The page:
The trend of Everything as a Service, otherwise known as ‘XaaS’ or ‘Servitization’, is the shift away from buying and selling products towards the vending of services to achieve an outcome. In this economic model, instead of committing to a one-off purchase of a product, the customer would consistently pay on a per-unit basis, like the amount of time utilized, the number of products produced, or the number of tasks fulfilled, for results that meets their needs.
XaaS business models bring a new way of doing business to B2B relationships. For instance in the medical field, we here at DHL see change in how hospitals acquire medical capabilities. While in the past CT scanning equipment had to be purchased, now many hospitals buy the service of that equipment and only pay per CT scan. Altering the patterns of consumer behavior and the way customers engage with products, individuals and companies alike can opt to pay for equipment usage for a specified period of time or output, and not pay when equipment sits idle or broken. For example, rather than buying air-conditioning (AC) units, XaaS allows the user to pay for the number of cooled hours. As such, companies with XaaS business models must consider the life cycle of their product offerings, as well as any required maintenance and logistics services.
Technology providers now offer robotics, drones, warehouse management systems (WMSs), and more to the logistics industry as a service. This enables logistics professionals to redirect their focus from acquiring hardware and software to meeting demand and reaching strategic customer engagement goals.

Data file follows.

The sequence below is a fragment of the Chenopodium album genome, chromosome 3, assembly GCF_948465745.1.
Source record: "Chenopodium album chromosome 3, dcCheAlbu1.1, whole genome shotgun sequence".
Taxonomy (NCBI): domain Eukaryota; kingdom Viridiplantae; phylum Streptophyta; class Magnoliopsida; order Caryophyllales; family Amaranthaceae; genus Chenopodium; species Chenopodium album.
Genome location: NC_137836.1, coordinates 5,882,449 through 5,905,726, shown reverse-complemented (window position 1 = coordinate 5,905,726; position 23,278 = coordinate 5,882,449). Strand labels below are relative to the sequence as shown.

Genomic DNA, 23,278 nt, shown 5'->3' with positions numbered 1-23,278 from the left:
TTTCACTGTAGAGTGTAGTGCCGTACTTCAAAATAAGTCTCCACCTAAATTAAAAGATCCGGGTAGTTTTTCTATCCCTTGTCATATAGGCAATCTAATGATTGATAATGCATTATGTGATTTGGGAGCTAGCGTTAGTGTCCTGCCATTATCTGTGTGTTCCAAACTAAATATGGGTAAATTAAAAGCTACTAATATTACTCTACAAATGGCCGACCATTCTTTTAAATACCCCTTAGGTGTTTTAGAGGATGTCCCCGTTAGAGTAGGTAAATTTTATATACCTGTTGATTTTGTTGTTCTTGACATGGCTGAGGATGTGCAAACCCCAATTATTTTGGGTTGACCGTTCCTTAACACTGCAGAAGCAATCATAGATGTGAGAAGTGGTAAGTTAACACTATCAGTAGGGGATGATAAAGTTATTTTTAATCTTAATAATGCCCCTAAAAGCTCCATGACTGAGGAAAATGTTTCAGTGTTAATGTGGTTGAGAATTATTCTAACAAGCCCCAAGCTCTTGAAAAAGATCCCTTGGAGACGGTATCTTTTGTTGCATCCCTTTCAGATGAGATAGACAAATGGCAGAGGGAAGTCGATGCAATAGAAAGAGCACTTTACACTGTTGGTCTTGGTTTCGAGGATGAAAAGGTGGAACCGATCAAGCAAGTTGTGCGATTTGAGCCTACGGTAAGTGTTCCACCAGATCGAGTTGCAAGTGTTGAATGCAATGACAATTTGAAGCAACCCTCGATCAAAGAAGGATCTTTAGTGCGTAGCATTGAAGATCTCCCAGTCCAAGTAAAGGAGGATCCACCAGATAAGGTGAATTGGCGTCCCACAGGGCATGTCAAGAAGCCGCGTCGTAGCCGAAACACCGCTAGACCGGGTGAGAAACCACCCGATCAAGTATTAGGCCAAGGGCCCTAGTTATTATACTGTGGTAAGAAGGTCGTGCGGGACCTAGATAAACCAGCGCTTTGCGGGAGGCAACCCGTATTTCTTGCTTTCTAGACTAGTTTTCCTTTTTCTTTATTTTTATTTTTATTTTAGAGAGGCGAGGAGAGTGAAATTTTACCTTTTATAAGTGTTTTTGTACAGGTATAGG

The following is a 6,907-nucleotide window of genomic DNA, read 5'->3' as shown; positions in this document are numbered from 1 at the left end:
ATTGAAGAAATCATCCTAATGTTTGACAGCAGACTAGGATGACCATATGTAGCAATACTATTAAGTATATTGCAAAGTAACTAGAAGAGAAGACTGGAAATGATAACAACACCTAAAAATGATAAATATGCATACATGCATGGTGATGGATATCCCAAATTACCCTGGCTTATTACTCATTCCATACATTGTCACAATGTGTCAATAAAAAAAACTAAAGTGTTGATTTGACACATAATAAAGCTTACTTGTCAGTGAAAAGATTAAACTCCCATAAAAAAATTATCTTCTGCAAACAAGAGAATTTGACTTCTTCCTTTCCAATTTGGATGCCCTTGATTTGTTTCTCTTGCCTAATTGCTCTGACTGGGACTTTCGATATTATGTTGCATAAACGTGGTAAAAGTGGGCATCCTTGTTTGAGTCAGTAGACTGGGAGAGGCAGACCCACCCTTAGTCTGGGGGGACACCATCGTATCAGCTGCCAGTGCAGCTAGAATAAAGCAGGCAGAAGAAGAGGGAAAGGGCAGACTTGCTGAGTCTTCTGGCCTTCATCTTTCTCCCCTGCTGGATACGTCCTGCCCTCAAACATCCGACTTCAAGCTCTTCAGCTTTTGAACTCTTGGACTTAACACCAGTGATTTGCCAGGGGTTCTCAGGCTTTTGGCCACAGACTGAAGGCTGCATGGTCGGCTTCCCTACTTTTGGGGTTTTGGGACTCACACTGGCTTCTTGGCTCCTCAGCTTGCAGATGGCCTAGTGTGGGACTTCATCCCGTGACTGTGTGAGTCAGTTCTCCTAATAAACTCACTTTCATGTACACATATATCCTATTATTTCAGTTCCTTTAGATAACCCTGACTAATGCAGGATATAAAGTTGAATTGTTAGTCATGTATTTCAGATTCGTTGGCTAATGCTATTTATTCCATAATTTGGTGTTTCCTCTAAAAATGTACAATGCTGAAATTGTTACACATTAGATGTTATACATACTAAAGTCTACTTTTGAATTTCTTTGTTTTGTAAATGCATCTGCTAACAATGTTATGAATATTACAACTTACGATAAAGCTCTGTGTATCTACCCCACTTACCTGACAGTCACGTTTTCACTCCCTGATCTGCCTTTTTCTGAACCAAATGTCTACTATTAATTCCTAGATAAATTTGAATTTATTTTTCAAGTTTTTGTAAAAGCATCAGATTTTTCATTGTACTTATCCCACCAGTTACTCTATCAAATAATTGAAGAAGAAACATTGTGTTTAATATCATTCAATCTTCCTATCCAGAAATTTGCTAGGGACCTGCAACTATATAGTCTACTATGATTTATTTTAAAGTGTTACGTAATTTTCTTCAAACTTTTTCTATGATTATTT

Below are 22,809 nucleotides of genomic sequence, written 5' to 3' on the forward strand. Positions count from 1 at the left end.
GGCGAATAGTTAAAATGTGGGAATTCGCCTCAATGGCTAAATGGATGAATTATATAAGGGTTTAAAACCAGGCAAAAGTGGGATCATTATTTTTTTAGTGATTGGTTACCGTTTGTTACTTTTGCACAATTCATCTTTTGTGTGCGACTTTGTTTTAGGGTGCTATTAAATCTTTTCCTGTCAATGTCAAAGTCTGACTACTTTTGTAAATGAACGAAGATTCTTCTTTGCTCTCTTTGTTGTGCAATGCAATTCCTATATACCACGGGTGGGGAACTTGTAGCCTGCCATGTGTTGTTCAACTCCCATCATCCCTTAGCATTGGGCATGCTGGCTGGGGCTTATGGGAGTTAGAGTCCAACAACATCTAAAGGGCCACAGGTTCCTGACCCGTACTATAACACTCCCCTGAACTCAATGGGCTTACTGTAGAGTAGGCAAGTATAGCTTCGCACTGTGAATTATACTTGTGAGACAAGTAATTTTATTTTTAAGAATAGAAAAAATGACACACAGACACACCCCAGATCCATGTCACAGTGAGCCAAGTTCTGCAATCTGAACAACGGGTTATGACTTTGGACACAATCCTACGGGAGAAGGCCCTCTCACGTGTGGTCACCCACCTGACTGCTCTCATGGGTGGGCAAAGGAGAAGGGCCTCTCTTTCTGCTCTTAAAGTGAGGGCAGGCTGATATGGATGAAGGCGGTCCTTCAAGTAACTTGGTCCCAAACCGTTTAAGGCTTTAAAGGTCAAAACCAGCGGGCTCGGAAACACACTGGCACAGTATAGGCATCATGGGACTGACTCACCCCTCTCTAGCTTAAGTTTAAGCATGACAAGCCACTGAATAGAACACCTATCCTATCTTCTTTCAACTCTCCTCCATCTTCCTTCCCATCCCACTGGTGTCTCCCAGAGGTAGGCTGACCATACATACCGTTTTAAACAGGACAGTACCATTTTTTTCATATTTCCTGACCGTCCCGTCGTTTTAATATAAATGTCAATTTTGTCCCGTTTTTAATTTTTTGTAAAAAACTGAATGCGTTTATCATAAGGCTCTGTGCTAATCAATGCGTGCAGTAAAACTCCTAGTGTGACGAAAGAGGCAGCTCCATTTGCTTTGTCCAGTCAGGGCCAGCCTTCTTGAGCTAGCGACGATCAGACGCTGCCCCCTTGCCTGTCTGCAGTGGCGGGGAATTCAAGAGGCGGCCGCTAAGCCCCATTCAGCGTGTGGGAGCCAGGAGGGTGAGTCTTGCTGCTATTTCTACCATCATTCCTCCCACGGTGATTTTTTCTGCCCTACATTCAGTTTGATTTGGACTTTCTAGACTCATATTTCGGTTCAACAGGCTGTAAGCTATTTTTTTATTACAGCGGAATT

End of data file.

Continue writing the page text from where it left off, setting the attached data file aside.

While the foreseen impact is not very strong on logistics and the supply chain, this trend will greatly impact end users. Companies can keep customer experience at the core of their business by choosing everything as a service, building resilience to external disruption and its potential damage to their business.
Shifting existing product-based traditional business models to everything-as-a-service models is already well underway, however full transition will require further developments foreseen in the next 6 years. Only then will this become a new norm for business operations. Still being in early stages of wider adoption, this business model requires specialized IT skillsets that are still scarce, as well as strong IT infrastructures for billing processes to flow seamlessly.